From AllGov.com, Noel Brinkerhoff, 9 Aug 2011.
It is commonly assumed in the United States that federal law prevents children from working like adults. For the most part this is true. But not when it comes to farming.
Ever since the Great Depression when the Fair Labor Standards Act of 1938 was adopted, requiring children to be at least 14 years of age to work outside the home, the agricultural industry has been exempted from this restriction. The result of this legal loophole is that about 400,000 children today work in American fields, performing backbreaking labor up to 12 to 14 hours a day, being exposed to toxic chemicals and earning below minimum wage.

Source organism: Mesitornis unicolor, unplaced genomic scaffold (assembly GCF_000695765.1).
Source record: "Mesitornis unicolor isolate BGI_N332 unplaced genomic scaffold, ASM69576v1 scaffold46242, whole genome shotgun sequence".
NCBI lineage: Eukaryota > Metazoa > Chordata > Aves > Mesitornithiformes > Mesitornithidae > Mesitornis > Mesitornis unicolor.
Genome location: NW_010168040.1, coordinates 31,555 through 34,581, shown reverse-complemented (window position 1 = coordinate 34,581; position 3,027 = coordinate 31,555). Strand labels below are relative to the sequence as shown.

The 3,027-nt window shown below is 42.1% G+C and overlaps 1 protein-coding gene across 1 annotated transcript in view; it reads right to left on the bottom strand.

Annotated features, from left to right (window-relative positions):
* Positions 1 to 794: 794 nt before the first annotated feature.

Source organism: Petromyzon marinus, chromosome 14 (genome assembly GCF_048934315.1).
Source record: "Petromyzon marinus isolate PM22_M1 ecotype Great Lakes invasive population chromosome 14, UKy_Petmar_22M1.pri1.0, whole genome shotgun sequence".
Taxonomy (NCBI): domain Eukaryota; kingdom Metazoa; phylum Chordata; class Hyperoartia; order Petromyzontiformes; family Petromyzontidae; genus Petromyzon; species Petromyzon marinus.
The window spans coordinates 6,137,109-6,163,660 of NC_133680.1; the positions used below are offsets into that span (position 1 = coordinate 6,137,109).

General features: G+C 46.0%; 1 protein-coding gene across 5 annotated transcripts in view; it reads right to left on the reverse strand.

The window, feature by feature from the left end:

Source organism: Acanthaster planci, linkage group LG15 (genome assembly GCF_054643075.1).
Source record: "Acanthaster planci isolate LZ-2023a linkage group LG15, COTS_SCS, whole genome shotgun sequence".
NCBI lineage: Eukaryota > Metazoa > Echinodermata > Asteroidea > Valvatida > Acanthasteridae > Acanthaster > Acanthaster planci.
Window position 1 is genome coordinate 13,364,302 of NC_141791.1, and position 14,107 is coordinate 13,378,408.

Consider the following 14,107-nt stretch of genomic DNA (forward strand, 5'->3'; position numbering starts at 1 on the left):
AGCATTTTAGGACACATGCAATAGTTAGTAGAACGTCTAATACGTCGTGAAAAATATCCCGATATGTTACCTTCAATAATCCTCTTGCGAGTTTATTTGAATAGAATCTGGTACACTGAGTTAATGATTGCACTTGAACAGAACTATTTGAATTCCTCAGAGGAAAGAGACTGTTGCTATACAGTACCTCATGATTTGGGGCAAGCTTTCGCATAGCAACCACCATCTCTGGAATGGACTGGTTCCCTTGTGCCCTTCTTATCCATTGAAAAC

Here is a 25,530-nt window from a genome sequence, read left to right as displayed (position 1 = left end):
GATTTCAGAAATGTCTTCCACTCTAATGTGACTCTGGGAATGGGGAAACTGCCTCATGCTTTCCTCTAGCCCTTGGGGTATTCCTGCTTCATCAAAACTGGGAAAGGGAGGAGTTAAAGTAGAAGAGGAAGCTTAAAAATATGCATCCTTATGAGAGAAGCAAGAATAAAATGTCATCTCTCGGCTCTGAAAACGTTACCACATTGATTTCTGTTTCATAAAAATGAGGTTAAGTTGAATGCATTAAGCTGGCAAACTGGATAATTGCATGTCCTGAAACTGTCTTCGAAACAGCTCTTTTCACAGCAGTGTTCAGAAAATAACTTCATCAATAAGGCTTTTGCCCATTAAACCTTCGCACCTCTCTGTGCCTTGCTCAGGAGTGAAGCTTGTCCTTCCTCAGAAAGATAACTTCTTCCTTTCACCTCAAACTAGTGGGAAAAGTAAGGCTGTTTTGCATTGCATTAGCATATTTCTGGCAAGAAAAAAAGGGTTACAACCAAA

Democrat Lucille Roybal-Allard of California wants to end this practice. The congresswoman has introduced the CARE Act (Children’s Act for Responsible Employment), which would raise the minimum age for farm workers to 14 and strengthen other laws to bring them more in line with other industries. First introduced in 2009, the bill has gained more than 100 co-sponsors.